For vegetarians, it was almost impossible to find anything suitable to eat. I ended up with a dish consisting of Halloumi, fries and jerk sauce. While it was lovely, it was hardly a showcase of Caribbean food, especially when only 1 element of the dish, the jerk sauce, could be attributed to the region. Good luck to you if you’re a vegan! There were tofu sausages available on one stall, but not all vegetarians or vegans like or eat tofu.
I also hoped to listen to experts discussing Caribbean food and drink in relation to health, particularly in the wake of Dr Karin’s speech remarking the coconut oil is ‘pure poison’. Although, I was pleased that Grace Foods, the event’s hosts had provided a number of recipe leaflets, which included drinks and some plant-based recipes.
The cooking demonstrations were also interesting and proved to be the highlight of the festival, but again more should and could have been made of this. Over the weekend there are 2 different chefs, I attended the last day so was treated to 3 of the 4 live demos lead by Chef Solomon Smith. Unfortunately, the demos were meat or fish based and not vegetarian recipes. Samples were plentiful, but none were solely plant-based, which limited the number of people who could enjoy the samples.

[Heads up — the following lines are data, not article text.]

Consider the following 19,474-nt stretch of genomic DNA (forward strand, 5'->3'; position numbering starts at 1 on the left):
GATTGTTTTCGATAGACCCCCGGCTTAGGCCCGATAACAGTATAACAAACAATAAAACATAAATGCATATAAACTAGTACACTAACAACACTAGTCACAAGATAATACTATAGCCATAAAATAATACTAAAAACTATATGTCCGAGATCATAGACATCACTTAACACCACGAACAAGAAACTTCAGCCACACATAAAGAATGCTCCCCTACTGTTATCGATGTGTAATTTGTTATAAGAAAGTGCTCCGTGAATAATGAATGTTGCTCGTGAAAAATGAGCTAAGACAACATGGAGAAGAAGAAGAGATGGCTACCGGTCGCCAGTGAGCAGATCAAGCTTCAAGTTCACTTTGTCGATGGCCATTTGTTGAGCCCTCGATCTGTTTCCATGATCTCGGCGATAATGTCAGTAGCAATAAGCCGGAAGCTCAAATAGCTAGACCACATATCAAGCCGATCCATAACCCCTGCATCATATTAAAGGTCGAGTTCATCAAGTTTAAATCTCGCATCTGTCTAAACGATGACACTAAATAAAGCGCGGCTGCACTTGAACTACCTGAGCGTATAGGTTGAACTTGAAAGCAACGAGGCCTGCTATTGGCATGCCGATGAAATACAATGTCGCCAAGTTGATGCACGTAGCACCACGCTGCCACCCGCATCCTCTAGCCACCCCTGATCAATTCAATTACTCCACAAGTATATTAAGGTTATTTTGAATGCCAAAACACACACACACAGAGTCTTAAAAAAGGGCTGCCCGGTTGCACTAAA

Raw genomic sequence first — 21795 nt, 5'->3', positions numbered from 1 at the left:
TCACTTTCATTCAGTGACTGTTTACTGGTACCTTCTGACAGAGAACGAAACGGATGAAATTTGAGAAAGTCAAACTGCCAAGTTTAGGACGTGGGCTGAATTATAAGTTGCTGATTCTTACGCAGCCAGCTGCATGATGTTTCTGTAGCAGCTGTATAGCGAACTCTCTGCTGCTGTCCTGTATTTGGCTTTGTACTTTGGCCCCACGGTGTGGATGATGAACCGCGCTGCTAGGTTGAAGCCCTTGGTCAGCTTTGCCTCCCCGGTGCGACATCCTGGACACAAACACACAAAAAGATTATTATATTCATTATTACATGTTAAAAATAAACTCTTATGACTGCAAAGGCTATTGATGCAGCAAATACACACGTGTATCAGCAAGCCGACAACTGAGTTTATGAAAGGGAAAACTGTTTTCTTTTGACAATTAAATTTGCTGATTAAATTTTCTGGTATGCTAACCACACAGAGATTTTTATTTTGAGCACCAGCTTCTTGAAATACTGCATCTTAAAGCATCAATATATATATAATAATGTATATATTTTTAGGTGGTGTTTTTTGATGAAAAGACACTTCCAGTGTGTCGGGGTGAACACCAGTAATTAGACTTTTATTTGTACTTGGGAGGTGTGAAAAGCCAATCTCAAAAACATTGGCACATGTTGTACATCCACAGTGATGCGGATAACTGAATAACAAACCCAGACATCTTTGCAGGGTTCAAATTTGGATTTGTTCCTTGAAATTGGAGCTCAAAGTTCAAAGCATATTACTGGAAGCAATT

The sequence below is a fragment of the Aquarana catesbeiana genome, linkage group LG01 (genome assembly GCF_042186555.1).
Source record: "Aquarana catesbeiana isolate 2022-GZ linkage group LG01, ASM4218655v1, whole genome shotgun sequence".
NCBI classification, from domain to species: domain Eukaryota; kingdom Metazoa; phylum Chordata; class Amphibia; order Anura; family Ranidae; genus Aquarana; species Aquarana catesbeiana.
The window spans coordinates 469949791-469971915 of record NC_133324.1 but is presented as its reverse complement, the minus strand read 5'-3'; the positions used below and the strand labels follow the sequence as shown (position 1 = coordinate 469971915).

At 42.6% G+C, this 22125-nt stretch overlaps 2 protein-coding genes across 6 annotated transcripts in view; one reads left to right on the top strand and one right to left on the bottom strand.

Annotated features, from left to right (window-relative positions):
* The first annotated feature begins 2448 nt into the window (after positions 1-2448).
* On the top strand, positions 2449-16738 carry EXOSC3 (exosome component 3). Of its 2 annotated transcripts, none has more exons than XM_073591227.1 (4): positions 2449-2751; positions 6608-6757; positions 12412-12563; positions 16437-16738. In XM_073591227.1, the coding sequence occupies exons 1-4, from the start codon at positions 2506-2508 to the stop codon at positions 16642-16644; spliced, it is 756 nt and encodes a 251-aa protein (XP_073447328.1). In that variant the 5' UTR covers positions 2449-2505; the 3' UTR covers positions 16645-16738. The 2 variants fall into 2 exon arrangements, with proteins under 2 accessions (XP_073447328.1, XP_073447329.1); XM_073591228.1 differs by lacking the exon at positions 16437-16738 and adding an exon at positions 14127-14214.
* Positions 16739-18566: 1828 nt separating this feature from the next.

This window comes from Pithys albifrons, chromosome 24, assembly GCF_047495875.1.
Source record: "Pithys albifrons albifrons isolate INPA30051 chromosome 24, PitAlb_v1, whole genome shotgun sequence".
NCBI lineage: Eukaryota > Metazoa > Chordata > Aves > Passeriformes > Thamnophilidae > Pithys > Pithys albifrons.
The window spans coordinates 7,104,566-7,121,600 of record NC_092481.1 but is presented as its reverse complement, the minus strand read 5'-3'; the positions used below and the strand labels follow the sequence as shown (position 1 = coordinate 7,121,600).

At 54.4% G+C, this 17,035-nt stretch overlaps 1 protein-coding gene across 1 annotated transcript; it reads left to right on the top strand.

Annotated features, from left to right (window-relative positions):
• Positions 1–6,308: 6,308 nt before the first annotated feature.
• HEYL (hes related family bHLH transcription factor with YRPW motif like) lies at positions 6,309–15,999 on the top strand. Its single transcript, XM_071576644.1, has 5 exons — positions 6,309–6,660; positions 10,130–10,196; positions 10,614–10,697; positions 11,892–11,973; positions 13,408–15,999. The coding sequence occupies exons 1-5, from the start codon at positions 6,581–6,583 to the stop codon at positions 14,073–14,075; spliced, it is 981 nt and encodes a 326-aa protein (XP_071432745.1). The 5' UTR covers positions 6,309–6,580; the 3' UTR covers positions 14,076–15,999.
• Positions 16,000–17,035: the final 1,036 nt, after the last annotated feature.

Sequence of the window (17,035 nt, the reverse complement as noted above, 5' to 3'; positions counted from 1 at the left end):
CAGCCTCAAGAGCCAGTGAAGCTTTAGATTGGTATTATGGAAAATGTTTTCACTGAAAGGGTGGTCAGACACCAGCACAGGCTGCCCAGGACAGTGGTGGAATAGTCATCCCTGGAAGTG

The 3 picnic benches were beautifully painted, to encourage people to actually sit down and eat, but more benches should have been provided. A few large parasols wouldn’t have gone amiss, providing shade from the sun, or the rain, yet still keeping visitors in the area and providing relatively low-cost advertising.
In the middle of the space was a large grey vehicle, which many thought was a delivery van. Naturally many thought it should have been moved prior to the start of the festival. As it turns out, the van was there to help promote the Brixton Soup Kitchen, a charity which feeds and assists homeless people in the area. I am curious as to why there was no signage, or anyone standing by the van to explain the vehicle or the charity. It was only when I attended the cooking demos, that the situation was made somewhat clearer. More of this in a later post.
Travel companies missed a trick by not taking advantage of holiday seekers. There was one stall for people wishing to purchase or hire overseas property, but only for Jamaica, yet again, limiting choice.